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  1. Medical Product Safety Information

FDA Updating Warnings to Improve Safe Use of Prescription Stimulants Used to Treat ADHD and Other Conditions.

[Posted 05/26/2023] 

AUDIENCE: Patient, Health Professional, Pharmacy, Psychiatry, Pediatrics  

ISSUE: The FDA is requiring updates to the Boxed Warning and other information to ensure the prescribing information is made consistent across the entire class of these medicines. The current prescribing information for some prescription stimulants does not provide up to date warnings about the harms of misuse and abuse, and particularly that most individuals who misuse prescription stimulants get their drugs from other family members or peers. Further, individuals who are prescribed stimulants are often faced with requests to share their medication. Sharing these medicines with others can lead to development of substance use disorder and addiction in those with whom these drugs are shared. 

Prescription stimulants can be an important treatment option for disorders for which they are indicated. However, even when prescribed to treat an indicated disorder, their use can lead to misuse or abuse. Misuse and abuse, also called nonmedical use, can include taking your own medicine differently than prescribed or using someone else’s medicine. For this reason, sharing prescription stimulants with those for whom they are not prescribed is an important concern and a major contributor to nonmedical use and addiction. Misuse and abuse of prescription stimulants can result in overdose and death, and this risk is increased with higher doses or unapproved methods of taking the medicine such as snorting or injecting.

BACKGROUND: Prescription stimulants are used to treat attention deficit/hyperactivity disorder (ADHD), binge-eating disorder, and uncontrollable episodes of deep sleep called narcolepsy. Prescription stimulants may help decrease impulsivity and hyperactivity and increase attention in patients with ADHD; help reduce the number of excessive overeating episodes in patients with binge-eating disorder; and help promote wakefulness in patients with narcolepsy. These medicines have benefits when used appropriately, but they also have serious risks, including the risk of misuse and abuse, addiction, overdose, and death. Examples of common prescription stimulants include Adderall (amphetamine/dextroamphetamine), Concerta (methylphenidate), Dexedrine (dextroamphetamine), and Ritalin (methylphenidate).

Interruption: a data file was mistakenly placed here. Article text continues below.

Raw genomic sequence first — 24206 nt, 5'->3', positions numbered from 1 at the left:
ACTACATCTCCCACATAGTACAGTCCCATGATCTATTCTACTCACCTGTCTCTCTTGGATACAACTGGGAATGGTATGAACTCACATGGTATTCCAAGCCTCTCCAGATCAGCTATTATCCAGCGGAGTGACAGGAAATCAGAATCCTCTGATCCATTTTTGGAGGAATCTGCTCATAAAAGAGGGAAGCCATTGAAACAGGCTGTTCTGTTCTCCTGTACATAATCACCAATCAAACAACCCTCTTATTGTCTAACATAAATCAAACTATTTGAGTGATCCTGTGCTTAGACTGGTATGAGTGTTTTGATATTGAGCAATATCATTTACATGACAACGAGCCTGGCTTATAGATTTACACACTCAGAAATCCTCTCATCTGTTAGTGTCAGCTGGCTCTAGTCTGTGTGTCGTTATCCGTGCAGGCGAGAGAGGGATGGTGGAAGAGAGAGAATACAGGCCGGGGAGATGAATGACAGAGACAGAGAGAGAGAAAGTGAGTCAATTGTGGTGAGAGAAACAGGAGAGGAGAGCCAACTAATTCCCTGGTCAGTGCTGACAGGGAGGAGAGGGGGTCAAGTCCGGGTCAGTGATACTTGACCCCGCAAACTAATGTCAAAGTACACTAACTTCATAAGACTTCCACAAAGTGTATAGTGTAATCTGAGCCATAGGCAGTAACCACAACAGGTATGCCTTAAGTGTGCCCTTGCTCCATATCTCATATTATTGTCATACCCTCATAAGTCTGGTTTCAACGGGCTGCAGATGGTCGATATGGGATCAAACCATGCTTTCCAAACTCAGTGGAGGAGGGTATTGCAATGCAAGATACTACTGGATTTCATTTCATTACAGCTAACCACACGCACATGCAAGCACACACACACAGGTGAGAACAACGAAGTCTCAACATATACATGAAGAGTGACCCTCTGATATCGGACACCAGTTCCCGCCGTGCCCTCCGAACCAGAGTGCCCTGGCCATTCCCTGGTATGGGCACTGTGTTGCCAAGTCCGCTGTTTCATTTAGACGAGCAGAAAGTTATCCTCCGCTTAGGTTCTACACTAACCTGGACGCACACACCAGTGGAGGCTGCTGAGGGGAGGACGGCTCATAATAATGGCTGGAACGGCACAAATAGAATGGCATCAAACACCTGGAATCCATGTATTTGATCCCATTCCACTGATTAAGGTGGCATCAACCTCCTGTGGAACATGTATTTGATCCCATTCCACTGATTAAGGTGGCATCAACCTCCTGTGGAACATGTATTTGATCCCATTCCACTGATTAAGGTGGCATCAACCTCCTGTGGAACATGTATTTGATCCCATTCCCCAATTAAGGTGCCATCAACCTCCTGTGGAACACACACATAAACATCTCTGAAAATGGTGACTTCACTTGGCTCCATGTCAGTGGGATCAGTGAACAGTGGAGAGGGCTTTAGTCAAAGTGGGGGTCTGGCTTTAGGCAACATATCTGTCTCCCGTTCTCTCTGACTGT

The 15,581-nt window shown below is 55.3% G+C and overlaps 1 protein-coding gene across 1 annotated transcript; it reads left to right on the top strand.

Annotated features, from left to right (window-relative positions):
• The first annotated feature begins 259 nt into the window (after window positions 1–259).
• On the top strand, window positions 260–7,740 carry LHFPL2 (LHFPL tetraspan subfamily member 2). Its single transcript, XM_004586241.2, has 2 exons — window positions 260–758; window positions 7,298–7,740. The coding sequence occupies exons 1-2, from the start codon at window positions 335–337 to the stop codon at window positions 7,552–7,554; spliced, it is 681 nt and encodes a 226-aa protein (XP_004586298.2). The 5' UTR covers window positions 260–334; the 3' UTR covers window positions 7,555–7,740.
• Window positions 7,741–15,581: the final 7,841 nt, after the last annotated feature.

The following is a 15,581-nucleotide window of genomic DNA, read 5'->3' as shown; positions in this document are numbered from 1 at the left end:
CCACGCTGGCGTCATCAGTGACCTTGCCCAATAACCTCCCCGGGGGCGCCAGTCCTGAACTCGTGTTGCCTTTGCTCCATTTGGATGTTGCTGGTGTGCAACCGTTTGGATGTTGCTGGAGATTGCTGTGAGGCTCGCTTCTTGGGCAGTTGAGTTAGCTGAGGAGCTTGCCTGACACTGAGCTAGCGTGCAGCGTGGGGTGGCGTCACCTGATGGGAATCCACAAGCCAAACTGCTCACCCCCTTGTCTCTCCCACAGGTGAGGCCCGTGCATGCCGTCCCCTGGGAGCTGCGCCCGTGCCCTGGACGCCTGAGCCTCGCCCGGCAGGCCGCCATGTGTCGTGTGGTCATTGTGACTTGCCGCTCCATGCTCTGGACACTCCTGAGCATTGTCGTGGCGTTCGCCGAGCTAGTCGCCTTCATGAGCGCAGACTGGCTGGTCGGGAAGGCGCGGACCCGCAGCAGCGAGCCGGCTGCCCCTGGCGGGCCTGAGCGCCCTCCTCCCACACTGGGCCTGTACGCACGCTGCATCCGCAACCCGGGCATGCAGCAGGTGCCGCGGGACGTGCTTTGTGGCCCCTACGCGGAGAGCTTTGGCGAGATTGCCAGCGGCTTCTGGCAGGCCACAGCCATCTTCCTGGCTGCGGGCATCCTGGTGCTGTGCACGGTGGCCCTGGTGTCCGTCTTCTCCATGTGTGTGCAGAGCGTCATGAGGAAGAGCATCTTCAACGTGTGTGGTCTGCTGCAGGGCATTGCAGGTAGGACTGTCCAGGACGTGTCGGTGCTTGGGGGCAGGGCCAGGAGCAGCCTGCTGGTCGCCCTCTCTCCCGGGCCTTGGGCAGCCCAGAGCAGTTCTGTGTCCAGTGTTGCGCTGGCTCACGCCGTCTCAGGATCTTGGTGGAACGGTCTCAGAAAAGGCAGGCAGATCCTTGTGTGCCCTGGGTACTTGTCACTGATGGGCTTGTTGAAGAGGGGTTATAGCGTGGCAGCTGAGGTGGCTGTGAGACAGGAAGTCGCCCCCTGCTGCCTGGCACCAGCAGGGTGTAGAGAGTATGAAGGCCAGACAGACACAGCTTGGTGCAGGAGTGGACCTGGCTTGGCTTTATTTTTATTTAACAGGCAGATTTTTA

Health Care Professionals

  • Assess patient risk of misuse, abuse, and addiction before prescribing stimulant medicines.
  • Counsel patients not to share their prescribed stimulant with anyone else.
  • Educate patients and their families on these serious risks, proper storage of the medicine, and proper disposal of any unused medicine.
  • Throughout treatment, regularly assess and monitor them for signs and symptoms of nonmedical use, addiction, and potential diversion, which may be evidenced by more frequent renewal requests than warranted by the prescribed dosage.

Patients and Caregivers 

  • Always take your prescription stimulant exactly as prescribed by your health care professional.
  • Do not take more of the medicine or take it more often than prescribed.
  • Never provide any of your prescription stimulant medicine to anyone else as it can have serious risks for those for whom it was not prescribed.
  • Store your prescription stimulant medicines securely, out of sight and reach of children and in a location not accessible by others, including visitors to the home.
  • Immediately dispose of unused or expired  prescription stimulants properly or take them to a drug take-back site, location, or program.
  • Talk to your health care professional if your use of prescription stimulants has resulted in problems with your health, relationships, responsibilities, or the law, or if you are struggling with misusing these or other medicines.
  • Go to an emergency room or call 911 if you experience symptoms of stimulant overdose, including new tremors or change in existing tremors, seizures, restless or aggressive behavior, overactive reflexes, fast breathing, fast or irregular pulse rate, confusion, stomach cramps, or more serious symptoms such as heart attack or stroke.
  • Talk to your health care professional if you have questions or concerns about risks of taking prescription stimulants.

Health care professionals and patients are encouraged to report adverse events or side effects related to the use of these products to the FDA's MedWatch Safety Information and Adverse Event Reporting Program: 

  • Complete and submit the report online
  • Download form or call 1-800-332-1088 to request a reporting form, then complete and return to the address on form, or submit by fax to 1-800-FDA-0178. 

[05/11/2023 - Drug Safety Communication - FDA] 


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